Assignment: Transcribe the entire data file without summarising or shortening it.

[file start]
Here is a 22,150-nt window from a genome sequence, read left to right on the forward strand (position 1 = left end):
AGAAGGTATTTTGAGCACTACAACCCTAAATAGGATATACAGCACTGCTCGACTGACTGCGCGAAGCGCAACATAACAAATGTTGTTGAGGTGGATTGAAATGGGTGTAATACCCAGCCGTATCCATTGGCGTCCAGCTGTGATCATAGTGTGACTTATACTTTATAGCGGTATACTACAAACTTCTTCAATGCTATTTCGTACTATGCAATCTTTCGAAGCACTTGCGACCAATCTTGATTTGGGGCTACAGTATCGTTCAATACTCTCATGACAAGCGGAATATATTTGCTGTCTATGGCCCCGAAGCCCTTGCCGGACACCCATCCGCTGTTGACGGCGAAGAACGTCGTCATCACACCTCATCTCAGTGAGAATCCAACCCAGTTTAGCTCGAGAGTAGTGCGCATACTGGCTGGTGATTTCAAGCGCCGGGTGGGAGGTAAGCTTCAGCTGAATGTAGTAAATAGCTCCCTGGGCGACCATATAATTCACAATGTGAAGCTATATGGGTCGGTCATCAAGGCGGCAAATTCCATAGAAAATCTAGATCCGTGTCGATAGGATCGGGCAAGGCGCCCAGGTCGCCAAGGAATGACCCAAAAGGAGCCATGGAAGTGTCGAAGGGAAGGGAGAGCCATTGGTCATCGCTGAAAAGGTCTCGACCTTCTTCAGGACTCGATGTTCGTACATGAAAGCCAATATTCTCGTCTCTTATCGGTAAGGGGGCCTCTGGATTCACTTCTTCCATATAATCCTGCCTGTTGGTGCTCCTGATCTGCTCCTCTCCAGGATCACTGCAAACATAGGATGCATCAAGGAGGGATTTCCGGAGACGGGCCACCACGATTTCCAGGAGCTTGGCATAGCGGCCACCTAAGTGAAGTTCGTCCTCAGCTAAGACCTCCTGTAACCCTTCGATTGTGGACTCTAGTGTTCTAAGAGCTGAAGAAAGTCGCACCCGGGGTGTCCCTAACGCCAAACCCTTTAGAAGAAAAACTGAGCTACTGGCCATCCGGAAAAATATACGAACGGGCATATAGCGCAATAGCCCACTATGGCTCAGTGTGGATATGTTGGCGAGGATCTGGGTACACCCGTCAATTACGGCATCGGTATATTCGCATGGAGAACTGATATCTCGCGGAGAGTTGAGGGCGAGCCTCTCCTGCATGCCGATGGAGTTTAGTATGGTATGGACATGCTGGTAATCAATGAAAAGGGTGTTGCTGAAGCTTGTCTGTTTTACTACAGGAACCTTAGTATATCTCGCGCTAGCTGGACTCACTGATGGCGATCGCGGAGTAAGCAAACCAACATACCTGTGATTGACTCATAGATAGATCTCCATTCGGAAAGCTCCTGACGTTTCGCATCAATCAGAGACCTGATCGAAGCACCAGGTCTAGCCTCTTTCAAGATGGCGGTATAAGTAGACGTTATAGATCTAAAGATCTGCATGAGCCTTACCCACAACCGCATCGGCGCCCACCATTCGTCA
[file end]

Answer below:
Here is a 22,150-nt window from a genome sequence, read left to right on the forward strand (position 1 = left end):
AGAAGGTATTTTGAGCACTACAACCCTAAATAGGATATACAGCACTGCTCGACTGACTGCGCGAAGCGCAACATAACAAATGTTGTTGAGGTGGATTGAAATGGGTGTAATACCCAGCCGTATCCATTGGCGTCCAGCTGTGATCATAGTGTGACTTATACTTTATAGCGGTATACTACAAACTTCTTCAATGCTATTTCGTACTATGCAATCTTTCGAAGCACTTGCGACCAATCTTGATTTGGGGCTACAGTATCGTTCAATACTCTCATGACAAGCGGAATATATTTGCTGTCTATGGCCCCGAAGCCCTTGCCGGACACCCATCCGCTGTTGACGGCGAAGAACGTCGTCATCACACCTCATCTCAGTGAGAATCCAACCCAGTTTAGCTCGAGAGTAGTGCGCATACTGGCTGGTGATTTCAAGCGCCGGGTGGGAGGTAAGCTTCAGCTGAATGTAGTAAATAGCTCCCTGGGCGACCATATAATTCACAATGTGAAGCTATATGGGTCGGTCATCAAGGCGGCAAATTCCATAGAAAATCTAGATCCGTGTCGATAGGATCGGGCAAGGCGCCCAGGTCGCCAAGGAATGACCCAAAAGGAGCCATGGAAGTGTCGAAGGGAAGGGAGAGCCATTGGTCATCGCTGAAAAGGTCTCGACCTTCTTCAGGACTCGATGTTCGTACATGAAAGCCAATATTCTCGTCTCTTATCGGTAAGGGGGCCTCTGGATTCACTTCTTCCATATAATCCTGCCTGTTGGTGCTCCTGATCTGCTCCTCTCCAGGATCACTGCAAACATAGGATGCATCAAGGAGGGATTTCCGGAGACGGGCCACCACGATTTCCAGGAGCTTGGCATAGCGGCCACCTAAGTGAAGTTCGTCCTCAGCTAAGACCTCCTGTAACCCTTCGATTGTGGACTCTAGTGTTCTAAGAGCTGAAGAAAGTCGCACCCGGGGTGTCCCTAACGCCAAACCCTTTAGAAGAAAAACTGAGCTACTGGCCATCCGGAAAAATATACGAACGGGCATATAGCGCAATAGCCCACTATGGCTCAGTGTGGATATGTTGGCGAGGATCTGGGTACACCCGTCAATTACGGCATCGGTATATTCGCATGGAGAACTGATATCTCGCGGAGAGTTGAGGGCGAGCCTCTCCTGCATGCCGATGGAGTTTAGTATGGTATGGACATGCTGGTAATCAATGAAAAGGGTGTTGCTGAAGCTTGTCTGTTTTACTACAGGAACCTTAGTATATCTCGCGCTAGCTGGACTCACTGATGGCGATCGCGGAGTAAGCAAACCAACATACCTGTGATTGACTCATAGATAGATCTCCATTCGGAAAGCTCCTGACGTTTCGCATCAATCAGAGACCTGATCGAAGCACCAGGTCTAGCCTCTTTCAAGATGGCGGTATAAGTAGACGTTATAGATCTAAAGATCTGCATGAGCCTTACCCACAACCGCATCGGCGCCCACCATTCGTCA